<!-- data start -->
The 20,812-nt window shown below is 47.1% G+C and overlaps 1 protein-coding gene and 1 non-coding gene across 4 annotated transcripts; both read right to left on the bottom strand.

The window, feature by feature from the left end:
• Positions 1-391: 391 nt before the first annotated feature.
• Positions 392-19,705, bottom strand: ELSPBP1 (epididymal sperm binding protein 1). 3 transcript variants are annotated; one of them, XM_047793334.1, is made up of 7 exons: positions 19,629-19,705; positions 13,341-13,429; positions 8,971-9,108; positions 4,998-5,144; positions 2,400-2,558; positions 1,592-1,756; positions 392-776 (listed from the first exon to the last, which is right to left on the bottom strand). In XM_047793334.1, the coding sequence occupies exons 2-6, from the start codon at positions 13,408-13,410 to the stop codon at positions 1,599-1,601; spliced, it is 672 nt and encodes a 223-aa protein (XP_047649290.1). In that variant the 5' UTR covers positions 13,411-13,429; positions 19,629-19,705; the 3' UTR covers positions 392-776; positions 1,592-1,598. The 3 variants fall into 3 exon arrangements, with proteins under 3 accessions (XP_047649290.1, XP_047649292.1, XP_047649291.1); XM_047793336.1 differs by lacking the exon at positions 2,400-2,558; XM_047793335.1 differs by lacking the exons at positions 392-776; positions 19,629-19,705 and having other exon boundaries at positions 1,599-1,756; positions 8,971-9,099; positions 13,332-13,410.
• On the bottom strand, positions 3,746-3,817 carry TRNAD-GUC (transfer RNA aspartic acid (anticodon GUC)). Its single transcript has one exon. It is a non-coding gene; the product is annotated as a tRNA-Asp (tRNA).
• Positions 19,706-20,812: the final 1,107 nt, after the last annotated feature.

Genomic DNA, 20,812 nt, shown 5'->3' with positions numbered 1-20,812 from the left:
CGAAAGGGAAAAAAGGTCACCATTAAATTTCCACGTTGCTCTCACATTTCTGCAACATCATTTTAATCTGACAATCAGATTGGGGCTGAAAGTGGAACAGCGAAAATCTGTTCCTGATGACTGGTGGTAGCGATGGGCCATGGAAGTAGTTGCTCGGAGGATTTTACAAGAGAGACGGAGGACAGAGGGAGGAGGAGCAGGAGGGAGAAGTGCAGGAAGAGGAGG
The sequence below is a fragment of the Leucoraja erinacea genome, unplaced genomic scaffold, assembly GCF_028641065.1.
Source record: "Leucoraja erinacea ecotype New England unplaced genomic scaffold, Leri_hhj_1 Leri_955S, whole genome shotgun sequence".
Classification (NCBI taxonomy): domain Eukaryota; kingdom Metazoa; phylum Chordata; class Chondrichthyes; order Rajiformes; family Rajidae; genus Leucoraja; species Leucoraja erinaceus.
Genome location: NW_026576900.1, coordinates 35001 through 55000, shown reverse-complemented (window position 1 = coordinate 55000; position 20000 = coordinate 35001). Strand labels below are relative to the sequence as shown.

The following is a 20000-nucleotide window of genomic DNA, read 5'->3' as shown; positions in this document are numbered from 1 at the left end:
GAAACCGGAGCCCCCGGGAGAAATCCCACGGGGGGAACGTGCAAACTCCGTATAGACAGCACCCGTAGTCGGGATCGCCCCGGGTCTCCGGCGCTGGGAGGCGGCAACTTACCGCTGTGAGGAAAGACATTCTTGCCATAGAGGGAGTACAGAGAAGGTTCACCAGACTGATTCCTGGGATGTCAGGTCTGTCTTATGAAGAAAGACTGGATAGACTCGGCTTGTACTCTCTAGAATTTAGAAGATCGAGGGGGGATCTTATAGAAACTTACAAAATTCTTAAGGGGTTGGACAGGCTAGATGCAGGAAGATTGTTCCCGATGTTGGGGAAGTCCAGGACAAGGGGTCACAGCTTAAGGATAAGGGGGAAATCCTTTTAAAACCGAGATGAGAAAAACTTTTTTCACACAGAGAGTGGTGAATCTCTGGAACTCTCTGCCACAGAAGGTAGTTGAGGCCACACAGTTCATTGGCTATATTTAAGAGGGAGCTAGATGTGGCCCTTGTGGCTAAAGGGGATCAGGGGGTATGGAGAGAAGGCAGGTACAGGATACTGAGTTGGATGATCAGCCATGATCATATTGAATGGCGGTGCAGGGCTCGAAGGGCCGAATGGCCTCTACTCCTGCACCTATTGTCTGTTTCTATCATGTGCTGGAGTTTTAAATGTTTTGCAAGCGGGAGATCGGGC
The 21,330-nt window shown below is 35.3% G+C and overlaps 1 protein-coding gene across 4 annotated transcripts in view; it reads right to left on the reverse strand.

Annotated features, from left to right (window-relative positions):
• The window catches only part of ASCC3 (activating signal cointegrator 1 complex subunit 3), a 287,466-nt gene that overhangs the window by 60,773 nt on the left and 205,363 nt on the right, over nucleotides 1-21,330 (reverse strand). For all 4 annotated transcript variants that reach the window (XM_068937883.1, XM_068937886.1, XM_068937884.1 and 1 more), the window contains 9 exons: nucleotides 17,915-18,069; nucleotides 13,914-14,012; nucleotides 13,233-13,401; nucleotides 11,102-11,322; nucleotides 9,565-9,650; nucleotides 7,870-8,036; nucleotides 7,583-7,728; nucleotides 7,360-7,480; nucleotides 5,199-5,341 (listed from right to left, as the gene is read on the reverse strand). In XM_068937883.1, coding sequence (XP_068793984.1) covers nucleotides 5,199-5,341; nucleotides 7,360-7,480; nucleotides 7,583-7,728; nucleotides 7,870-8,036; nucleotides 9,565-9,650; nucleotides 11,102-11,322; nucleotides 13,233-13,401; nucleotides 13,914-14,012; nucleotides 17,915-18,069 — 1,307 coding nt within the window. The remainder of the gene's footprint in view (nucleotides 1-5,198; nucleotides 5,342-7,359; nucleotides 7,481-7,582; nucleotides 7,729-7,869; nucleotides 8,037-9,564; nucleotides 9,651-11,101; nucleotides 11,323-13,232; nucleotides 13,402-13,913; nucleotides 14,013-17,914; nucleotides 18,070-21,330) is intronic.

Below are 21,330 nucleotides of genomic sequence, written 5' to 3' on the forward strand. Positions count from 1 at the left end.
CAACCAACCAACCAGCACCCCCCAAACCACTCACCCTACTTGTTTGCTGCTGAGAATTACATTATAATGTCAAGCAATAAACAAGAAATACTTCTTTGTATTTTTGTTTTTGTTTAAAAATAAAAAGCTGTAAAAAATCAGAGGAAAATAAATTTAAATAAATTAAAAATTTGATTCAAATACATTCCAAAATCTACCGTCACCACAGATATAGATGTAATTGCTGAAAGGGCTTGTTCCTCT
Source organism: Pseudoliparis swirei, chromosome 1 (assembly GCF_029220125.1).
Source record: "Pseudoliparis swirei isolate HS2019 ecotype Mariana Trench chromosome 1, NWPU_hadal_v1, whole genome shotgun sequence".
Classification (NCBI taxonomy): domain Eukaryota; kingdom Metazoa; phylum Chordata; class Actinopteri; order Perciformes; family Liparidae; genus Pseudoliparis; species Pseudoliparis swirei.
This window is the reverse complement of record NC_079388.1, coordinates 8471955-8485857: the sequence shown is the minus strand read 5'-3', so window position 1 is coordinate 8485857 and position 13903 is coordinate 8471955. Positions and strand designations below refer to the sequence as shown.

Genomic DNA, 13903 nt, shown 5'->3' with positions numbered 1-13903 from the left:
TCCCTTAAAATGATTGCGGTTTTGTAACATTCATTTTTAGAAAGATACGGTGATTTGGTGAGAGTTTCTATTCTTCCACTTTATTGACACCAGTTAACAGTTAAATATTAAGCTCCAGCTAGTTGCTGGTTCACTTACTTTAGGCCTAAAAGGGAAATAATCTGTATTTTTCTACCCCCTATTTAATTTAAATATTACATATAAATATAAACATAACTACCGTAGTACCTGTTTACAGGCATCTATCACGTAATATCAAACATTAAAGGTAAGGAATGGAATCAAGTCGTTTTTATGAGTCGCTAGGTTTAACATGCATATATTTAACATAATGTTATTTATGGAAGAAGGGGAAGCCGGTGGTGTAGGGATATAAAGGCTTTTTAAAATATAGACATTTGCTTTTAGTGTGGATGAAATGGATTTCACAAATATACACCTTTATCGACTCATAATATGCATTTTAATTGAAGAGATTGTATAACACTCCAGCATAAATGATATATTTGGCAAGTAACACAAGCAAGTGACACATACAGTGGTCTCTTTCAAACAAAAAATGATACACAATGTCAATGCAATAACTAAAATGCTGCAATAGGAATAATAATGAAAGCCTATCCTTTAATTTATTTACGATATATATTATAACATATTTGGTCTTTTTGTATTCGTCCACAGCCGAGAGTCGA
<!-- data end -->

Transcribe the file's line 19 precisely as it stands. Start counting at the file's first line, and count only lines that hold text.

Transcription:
CAACCAACCAACCAGCACCCCCCAAACCACTCACCCTACTTGTTTGCTGCTGAGAATTACATTATAATGTCAAGCAATAAACAAGAAATACTTCTTTGTATTTTTGTTTTTGTTTAAAAATAAAAAGCTGTAAAAAATCAGAGGAAAATAAATTTAAATAAATTAAAAATTTGATTCAAATACATTCCAAAATCTACCGTCACCACAGATATAGATGTAATTGCTGAAAGGGCTTGTTCCTCT